Yes Sir (or Ma’am)

The article talked about People Pleaser
The Doctors at Aepios
Mental Health

I recently read a very interesting article on people-pleasing that ties in with mental well-being. The article talked about how the culture of People Pleaser is leading to unhappier people and why we should learn to say no. An example would be when my parents ask me to attend a dinner party that they are hosting for people. But I don’t want to spend an evening with, and I say yes anyway.

In reality, I don’t even want to go or waste my time with people I dislike, but I still said yes. Why?! In the back of my mind, I don’t want to disappoint them or want them to be angry with me. Now I’m facing an internal battle that stirs up anger and resentment toward them and the entire situation. I should have thought through why exactly it was that I said yes. If it was not a good use of my time or I just do not want to go, then I should have said no. It sounds so simple and so obvious but there are people in our lives we don’t want to disappoint.

There are people whose opinions of us matter and we always want positive reinforcement and praise. Truth be told, we are hurting ourselves more than we are helping ourselves. Ultimately, saying yes came from a place where I would be angry during the dinner and unhappy for being there. Why put yourself in situations that make you feel a way you don’t have to? This example can be applied to tons of situations in our lives, but what’s important to remember is that our opinion of ourselves should matter more than anything else.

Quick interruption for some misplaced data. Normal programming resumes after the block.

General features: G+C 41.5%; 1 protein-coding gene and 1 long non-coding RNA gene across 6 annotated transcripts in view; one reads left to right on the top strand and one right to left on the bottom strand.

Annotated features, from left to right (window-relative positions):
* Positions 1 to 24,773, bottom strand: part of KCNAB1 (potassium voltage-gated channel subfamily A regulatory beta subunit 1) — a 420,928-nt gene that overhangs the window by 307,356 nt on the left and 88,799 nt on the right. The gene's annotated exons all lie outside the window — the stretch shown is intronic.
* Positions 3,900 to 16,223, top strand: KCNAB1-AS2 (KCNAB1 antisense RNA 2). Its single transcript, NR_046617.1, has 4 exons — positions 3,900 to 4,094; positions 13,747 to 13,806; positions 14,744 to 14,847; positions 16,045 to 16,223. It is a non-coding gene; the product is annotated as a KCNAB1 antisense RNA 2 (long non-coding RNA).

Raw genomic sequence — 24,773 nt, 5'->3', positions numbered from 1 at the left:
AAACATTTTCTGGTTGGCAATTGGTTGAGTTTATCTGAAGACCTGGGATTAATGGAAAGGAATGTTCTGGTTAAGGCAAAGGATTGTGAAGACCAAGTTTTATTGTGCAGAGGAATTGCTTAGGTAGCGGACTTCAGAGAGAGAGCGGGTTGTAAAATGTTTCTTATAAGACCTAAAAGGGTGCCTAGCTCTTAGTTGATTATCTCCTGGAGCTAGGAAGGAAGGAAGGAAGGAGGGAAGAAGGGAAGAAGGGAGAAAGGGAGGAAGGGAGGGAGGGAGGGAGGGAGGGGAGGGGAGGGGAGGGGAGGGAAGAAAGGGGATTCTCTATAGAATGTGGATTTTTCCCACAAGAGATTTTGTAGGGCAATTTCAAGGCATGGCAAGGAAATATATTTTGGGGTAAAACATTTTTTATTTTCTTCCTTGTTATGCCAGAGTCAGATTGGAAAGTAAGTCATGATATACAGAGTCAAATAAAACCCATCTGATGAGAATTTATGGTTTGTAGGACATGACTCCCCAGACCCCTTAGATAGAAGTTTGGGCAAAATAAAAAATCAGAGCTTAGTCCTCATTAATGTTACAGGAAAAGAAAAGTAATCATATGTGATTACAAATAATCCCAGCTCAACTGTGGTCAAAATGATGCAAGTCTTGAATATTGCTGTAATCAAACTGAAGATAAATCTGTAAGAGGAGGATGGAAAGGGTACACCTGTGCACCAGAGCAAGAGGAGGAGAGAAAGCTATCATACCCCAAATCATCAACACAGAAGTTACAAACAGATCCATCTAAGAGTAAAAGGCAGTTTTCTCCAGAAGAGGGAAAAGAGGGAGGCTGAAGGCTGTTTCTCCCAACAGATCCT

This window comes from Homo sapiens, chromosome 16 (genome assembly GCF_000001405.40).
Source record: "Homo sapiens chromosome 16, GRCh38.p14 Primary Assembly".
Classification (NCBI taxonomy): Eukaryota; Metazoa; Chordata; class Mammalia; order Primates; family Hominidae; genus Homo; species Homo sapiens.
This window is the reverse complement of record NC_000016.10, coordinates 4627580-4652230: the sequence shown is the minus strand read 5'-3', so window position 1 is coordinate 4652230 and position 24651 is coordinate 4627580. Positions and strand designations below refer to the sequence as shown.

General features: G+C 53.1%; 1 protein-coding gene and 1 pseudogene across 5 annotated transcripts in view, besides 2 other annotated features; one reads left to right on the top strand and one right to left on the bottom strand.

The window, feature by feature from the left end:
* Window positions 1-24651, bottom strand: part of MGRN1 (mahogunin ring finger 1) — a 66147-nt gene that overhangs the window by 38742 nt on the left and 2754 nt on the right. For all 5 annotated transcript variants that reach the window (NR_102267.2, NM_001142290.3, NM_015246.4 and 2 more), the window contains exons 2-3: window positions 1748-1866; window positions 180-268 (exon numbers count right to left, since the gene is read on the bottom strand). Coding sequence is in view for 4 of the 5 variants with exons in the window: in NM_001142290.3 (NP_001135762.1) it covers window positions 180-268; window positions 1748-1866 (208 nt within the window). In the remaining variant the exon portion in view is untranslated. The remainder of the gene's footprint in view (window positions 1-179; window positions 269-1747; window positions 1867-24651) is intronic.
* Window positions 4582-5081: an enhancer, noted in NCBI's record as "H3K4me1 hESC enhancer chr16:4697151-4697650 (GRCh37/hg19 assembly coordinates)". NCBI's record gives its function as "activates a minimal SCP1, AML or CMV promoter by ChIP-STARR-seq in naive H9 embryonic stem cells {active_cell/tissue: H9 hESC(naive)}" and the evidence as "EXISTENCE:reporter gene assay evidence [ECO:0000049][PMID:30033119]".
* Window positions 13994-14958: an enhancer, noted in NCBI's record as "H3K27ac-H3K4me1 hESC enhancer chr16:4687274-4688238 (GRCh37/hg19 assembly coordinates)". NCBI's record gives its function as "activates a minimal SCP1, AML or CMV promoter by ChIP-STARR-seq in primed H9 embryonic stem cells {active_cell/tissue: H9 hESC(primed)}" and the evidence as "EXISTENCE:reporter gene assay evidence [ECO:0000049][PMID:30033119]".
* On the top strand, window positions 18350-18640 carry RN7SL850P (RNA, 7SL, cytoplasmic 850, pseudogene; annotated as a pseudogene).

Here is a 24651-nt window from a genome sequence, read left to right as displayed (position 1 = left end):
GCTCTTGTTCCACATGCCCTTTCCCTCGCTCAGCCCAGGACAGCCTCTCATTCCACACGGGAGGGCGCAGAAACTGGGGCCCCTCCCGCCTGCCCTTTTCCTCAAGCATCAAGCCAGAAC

We cannot control what or how people think of us, but we can control how we think about ourselves. Saying no may seem difficult but take time to think about it and say no kindly. The other person may not be very receptive but they will live. It’s very easy to get caught up in people-pleasing as a way to make ourselves feel good but every so often it turns into a problem where we feel we cannot say no and we no longer feel good, but the exact opposite. Learning to say no is just as important as wanting to say yes.

Another excellent article on this People Pleaser topic can be found here.

About the Author

Christina DeSerio

In addition to her role as the CEO of Aepios, Christina holds an advanced degree in neuroscience with extensive training in vision science, cognitive neuroscience, and cognitive and developmental psychology. Having worked with some of the most elite labs in the country, her aim is to apply this acquired knowledge to make a positive impact on the world through research, service, and activism. Numerous studies have shown that the brain is highly adaptable and changeable, and that simply knowing this fact can improve the recovery process. She hopes that by sharing some of the research she has come across in the fields of neuroscience and psychology, she can spur compassion, healing, and recovery.

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The article talked about People Pleaser

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